Less than a third of heads think GCSEs prepare pupils for work

Confidence in GCSEs as a good preparation for work among headteachers slumped last year, according to a new survey which also reveals widespread confusion about the new grading system.

Ofqual has published its annual report on the perceptions of A-levels, GCSEs and other qualifications, which is based on a survey of heads, teachers and others carried out between October 29 and November 28 last year.

Last year, just 31 per cent of heads said GCSEs are good preparation for work, down from 42 per cent the year before. However, when asked if GCSEs are good preparation for further study, 71 per cent of heads agreed.

Just 51 per cent of headteachers said GCSEs help pupils develop a broad range of skills for pupils. Twenty-eight per cent said they didn’t.

The survey also reveals continuing confusion about the new GCSE grading system, which has now been in place since 2017.

Twenty-four per cent of the general public incorrectly believe 1 is the highest grade available, while 13 per cent said they didn’t know.

Worryingly, 3 per cent of teachers and 1 per cent of heads also gave the wrong answer when asked which grades were at each end of the scale.

Nick Gibb, the schools minister, said: “Over the last eight years we’ve embarked on a huge programme of reform which has driven up academic standards.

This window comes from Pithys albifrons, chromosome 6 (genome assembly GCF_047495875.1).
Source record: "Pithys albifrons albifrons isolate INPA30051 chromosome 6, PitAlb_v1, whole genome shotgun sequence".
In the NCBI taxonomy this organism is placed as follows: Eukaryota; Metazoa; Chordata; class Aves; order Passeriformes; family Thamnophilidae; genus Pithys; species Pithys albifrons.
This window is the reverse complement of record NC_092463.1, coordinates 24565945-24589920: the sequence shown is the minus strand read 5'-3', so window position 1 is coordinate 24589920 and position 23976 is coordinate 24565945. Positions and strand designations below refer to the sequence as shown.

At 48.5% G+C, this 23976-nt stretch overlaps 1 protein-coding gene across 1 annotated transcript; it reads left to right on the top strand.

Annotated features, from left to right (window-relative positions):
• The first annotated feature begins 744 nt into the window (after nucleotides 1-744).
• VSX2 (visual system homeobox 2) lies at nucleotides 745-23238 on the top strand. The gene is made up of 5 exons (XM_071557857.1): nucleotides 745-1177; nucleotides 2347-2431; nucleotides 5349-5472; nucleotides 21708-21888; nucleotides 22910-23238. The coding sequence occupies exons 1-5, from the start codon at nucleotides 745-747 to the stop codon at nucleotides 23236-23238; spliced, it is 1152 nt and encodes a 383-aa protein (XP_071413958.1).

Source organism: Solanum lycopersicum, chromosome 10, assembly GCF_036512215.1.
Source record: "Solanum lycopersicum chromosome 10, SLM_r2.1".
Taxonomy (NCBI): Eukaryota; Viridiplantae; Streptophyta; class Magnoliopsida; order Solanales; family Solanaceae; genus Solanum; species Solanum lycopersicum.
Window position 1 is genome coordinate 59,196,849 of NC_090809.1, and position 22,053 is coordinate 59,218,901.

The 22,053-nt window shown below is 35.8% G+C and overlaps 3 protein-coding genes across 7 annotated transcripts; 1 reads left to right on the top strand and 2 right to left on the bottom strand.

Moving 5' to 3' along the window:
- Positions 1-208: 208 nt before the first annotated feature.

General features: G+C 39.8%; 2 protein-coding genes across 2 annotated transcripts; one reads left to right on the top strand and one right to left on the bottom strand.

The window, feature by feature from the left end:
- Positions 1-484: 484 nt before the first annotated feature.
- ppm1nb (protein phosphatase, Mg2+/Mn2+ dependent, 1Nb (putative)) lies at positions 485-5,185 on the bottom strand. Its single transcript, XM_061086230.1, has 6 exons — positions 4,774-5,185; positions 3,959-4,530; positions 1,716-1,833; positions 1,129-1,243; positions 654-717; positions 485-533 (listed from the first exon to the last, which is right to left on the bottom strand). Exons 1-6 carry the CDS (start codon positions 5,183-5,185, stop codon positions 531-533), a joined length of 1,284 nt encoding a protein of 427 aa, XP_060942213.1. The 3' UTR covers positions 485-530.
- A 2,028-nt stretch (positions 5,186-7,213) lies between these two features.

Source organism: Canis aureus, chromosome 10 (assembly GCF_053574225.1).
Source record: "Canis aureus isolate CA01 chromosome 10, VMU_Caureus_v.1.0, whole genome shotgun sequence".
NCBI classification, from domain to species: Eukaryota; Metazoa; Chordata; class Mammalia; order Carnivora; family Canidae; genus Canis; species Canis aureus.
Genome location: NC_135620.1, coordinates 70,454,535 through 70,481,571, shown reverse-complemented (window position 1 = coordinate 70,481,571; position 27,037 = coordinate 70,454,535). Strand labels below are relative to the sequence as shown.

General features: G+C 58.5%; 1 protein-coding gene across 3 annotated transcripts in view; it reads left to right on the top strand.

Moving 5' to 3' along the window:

“Teachers and pupils have responded well to our more rigorous, gold-standard qualifications, which are equipping young people with the knowledge and skills they need to succeed in the future, and our new GCSE grading system that better illustrates pupils’ achievements – and these statistics are evidence of that.”

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  1. Knowledge and understanding about employment together with the skills needed (punctuality, team work, communication skills etc) may be touched upon during GCSE preparation but not necessarily so. Preparing pupils for work was never a primary reason for GCSEs.
    Generic work-related skills need a well-planned careers education and guidance (CEG) programme. Gains made during the Technical and Vocational Education Initiative (1983-1997) were overturned when the scheme ended. The erosion of CEG worsened after Michael Gove said schools needn’t offer work experience and professional careers advisers where self-interested and spouted ‘garbage’.